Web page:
‘We look forward to becoming good neighbors’: Workforce housing complex approved in Middleton

The city of Middleton has given an apartment complex tackling social equity and affordable living the final go-ahead.

The Common Council on Tuesday evening approved “The ADDI,” a 39-unit, 3-story apartment building planned across the street from the Willy Street Co-op on University Avenue.

After a Middleton common council vote, it’s official: The ADDI, a development that aims to provide more affordable housing in a way that works toward social justice as well, has the green light. #news3now @WISCTV_News3 pic.twitter.com/CsGp49RaxX

— Madalyn O’Neill (@news3madalyn) October 16, 2019

“I think being the good neighbor city, we can live up to that and be proud of new development, and also, I want anyone who lives at the ADDI to take pride in the neighborhood,” Alder Katy Nelson said when speaking in support of the development.

Project developer Anthony Gray said the complex would be labeled “workforce housing,” with 20 units classified as affordable housing and five designed for people with physical disabilities.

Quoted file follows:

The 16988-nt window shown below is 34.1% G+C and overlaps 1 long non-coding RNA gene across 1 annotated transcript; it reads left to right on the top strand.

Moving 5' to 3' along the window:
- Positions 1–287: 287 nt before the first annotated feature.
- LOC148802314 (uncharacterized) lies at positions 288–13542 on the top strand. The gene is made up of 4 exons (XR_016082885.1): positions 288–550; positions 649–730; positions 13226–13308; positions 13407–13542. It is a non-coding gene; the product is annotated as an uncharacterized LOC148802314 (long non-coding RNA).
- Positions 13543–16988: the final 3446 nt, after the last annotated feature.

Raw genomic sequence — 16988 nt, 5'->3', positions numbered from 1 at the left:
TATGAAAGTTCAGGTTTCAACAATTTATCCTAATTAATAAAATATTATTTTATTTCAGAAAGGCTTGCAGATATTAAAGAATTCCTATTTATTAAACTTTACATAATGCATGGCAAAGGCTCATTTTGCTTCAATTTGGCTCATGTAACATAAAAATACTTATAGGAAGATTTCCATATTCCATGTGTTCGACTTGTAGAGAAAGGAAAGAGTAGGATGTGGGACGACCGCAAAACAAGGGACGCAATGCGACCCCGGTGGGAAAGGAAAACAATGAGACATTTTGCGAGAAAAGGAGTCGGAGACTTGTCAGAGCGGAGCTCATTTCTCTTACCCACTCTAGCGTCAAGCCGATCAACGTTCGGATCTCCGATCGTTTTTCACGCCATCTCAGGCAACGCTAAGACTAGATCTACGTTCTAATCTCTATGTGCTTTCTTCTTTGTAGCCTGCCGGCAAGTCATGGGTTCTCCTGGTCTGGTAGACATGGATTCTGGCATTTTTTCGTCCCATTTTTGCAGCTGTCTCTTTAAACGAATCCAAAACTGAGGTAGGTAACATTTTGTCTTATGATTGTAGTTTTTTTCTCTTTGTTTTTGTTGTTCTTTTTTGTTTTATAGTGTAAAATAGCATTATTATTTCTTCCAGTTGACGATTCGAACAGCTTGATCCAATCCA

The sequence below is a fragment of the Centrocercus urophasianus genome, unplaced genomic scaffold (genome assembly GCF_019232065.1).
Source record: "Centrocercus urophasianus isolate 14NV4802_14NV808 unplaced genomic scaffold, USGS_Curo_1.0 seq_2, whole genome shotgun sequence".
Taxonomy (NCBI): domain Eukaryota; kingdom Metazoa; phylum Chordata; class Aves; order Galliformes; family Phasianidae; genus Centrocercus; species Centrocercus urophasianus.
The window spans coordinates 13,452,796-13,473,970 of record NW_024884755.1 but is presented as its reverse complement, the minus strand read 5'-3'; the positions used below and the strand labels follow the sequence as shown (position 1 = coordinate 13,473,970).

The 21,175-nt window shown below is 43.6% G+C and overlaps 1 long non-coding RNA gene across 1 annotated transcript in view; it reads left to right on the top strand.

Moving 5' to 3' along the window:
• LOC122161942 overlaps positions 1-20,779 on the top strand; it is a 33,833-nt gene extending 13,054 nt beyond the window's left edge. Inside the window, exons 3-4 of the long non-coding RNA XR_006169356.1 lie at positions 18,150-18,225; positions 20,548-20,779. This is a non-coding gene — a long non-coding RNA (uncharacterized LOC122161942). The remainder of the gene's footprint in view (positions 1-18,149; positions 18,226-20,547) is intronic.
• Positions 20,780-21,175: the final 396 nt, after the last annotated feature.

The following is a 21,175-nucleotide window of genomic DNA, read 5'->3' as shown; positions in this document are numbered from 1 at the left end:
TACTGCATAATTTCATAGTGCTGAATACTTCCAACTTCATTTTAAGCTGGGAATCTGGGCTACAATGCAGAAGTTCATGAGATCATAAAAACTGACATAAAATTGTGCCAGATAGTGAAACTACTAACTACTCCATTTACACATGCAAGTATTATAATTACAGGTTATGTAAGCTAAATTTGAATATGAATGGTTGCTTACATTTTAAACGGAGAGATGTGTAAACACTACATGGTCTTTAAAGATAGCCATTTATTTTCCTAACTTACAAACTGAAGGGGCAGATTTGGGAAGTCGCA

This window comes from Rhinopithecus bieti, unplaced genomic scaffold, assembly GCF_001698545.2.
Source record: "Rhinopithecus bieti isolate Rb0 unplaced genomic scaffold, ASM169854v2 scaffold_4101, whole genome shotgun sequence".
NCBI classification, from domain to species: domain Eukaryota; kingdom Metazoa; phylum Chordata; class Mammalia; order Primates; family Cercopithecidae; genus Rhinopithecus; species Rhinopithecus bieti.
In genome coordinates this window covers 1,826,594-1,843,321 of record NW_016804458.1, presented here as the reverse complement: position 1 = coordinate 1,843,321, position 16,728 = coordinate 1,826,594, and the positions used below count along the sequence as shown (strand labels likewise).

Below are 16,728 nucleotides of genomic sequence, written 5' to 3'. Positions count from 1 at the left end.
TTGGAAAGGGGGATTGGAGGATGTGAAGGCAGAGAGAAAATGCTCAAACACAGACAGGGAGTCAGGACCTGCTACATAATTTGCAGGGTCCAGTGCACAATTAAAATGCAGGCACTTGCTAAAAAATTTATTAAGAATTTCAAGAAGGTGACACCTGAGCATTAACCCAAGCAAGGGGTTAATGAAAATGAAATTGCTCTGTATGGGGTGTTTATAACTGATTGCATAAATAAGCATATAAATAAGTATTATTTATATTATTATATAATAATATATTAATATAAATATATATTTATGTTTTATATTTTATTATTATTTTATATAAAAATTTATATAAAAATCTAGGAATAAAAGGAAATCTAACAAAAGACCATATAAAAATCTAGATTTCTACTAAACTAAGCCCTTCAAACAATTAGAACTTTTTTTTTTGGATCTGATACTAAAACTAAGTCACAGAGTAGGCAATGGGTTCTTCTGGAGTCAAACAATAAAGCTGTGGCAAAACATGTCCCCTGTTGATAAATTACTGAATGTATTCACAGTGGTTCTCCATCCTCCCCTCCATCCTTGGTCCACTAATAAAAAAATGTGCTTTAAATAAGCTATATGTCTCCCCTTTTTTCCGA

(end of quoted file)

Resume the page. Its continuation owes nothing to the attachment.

The project had faced controversy before getting to this point. In February, the city had to compromise with area neighbors to convert the plan from a four-story complex to a three-story one.

Alders praised residents at Monday night’s meeting for agreeing to compromise. Several residents spoke in favor of the development and making housing more affordable for those who live and work in the city.

Gray said beyond building apartments, he’s striving for social justice. Throughout the building process, he will be offering five to seven people of color a chance to audit the development and learn how to do it themselves.

He said as far as he knows, he’s one of the only African-American developers in the area.

“I feel great. I really do,” Gray said. “It’s really good to be in this position and I’m hopeful, notwithstanding the difficulties we face, that it will inspire other people of color to engage. To take that plunge, to make, take the risk of stabilizing their own communities.”

Gray said he’d like to begin construction as soon as possible.

“We look forward to becoming good neighbors,” he said after the council vote.

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